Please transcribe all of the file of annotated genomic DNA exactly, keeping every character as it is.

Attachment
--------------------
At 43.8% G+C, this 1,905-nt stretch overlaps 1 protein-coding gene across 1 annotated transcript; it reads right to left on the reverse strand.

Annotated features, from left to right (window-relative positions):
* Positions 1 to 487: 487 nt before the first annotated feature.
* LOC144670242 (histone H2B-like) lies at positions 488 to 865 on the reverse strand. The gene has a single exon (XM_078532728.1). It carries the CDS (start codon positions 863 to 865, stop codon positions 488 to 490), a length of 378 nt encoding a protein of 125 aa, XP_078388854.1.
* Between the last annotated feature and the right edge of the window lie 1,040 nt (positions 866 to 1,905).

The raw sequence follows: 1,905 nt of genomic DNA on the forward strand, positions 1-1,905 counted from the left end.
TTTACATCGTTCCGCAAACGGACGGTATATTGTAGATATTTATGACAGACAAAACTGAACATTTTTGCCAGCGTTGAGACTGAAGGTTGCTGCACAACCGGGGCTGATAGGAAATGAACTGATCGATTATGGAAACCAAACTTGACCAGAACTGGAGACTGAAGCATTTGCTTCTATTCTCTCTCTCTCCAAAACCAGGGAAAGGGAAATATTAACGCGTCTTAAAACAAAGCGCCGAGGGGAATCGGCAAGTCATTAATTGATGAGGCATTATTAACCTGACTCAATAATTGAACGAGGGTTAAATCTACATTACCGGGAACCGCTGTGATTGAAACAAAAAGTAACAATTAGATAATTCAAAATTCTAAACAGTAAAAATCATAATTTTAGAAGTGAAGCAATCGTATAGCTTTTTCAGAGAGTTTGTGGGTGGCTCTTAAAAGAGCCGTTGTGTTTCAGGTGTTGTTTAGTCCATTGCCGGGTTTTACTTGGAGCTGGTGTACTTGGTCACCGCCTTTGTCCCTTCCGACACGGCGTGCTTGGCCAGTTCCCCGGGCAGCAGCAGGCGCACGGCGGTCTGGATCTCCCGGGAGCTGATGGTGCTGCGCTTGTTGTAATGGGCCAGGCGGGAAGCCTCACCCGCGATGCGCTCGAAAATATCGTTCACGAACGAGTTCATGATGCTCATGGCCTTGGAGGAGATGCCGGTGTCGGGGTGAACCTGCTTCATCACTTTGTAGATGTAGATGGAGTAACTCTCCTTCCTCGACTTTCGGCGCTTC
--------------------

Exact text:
At 43.8% G+C, this 1,905-nt stretch overlaps 1 protein-coding gene across 1 annotated transcript; it reads right to left on the reverse strand.

Annotated features, from left to right (window-relative positions):
* Positions 1 to 487: 487 nt before the first annotated feature.
* LOC144670242 (histone H2B-like) lies at positions 488 to 865 on the reverse strand. The gene has a single exon (XM_078532728.1). It carries the CDS (start codon positions 863 to 865, stop codon positions 488 to 490), a length of 378 nt encoding a protein of 125 aa, XP_078388854.1.
* Between the last annotated feature and the right edge of the window lie 1,040 nt (positions 866 to 1,905).

The raw sequence follows: 1,905 nt of genomic DNA on the forward strand, positions 1-1,905 counted from the left end.
TTTACATCGTTCCGCAAACGGACGGTATATTGTAGATATTTATGACAGACAAAACTGAACATTTTTGCCAGCGTTGAGACTGAAGGTTGCTGCACAACCGGGGCTGATAGGAAATGAACTGATCGATTATGGAAACCAAACTTGACCAGAACTGGAGACTGAAGCATTTGCTTCTATTCTCTCTCTCTCCAAAACCAGGGAAAGGGAAATATTAACGCGTCTTAAAACAAAGCGCCGAGGGGAATCGGCAAGTCATTAATTGATGAGGCATTATTAACCTGACTCAATAATTGAACGAGGGTTAAATCTACATTACCGGGAACCGCTGTGATTGAAACAAAAAGTAACAATTAGATAATTCAAAATTCTAAACAGTAAAAATCATAATTTTAGAAGTGAAGCAATCGTATAGCTTTTTCAGAGAGTTTGTGGGTGGCTCTTAAAAGAGCCGTTGTGTTTCAGGTGTTGTTTAGTCCATTGCCGGGTTTTACTTGGAGCTGGTGTACTTGGTCACCGCCTTTGTCCCTTCCGACACGGCGTGCTTGGCCAGTTCCCCGGGCAGCAGCAGGCGCACGGCGGTCTGGATCTCCCGGGAGCTGATGGTGCTGCGCTTGTTGTAATGGGCCAGGCGGGAAGCCTCACCCGCGATGCGCTCGAAAATATCGTTCACGAACGAGTTCATGATGCTCATGGCCTTGGAGGAGATGCCGGTGTCGGGGTGAACCTGCTTCATCACTTTGTAGATGTAGATGGAGTAACTCTCCTTCCTCGACTTTCGGCGCTTC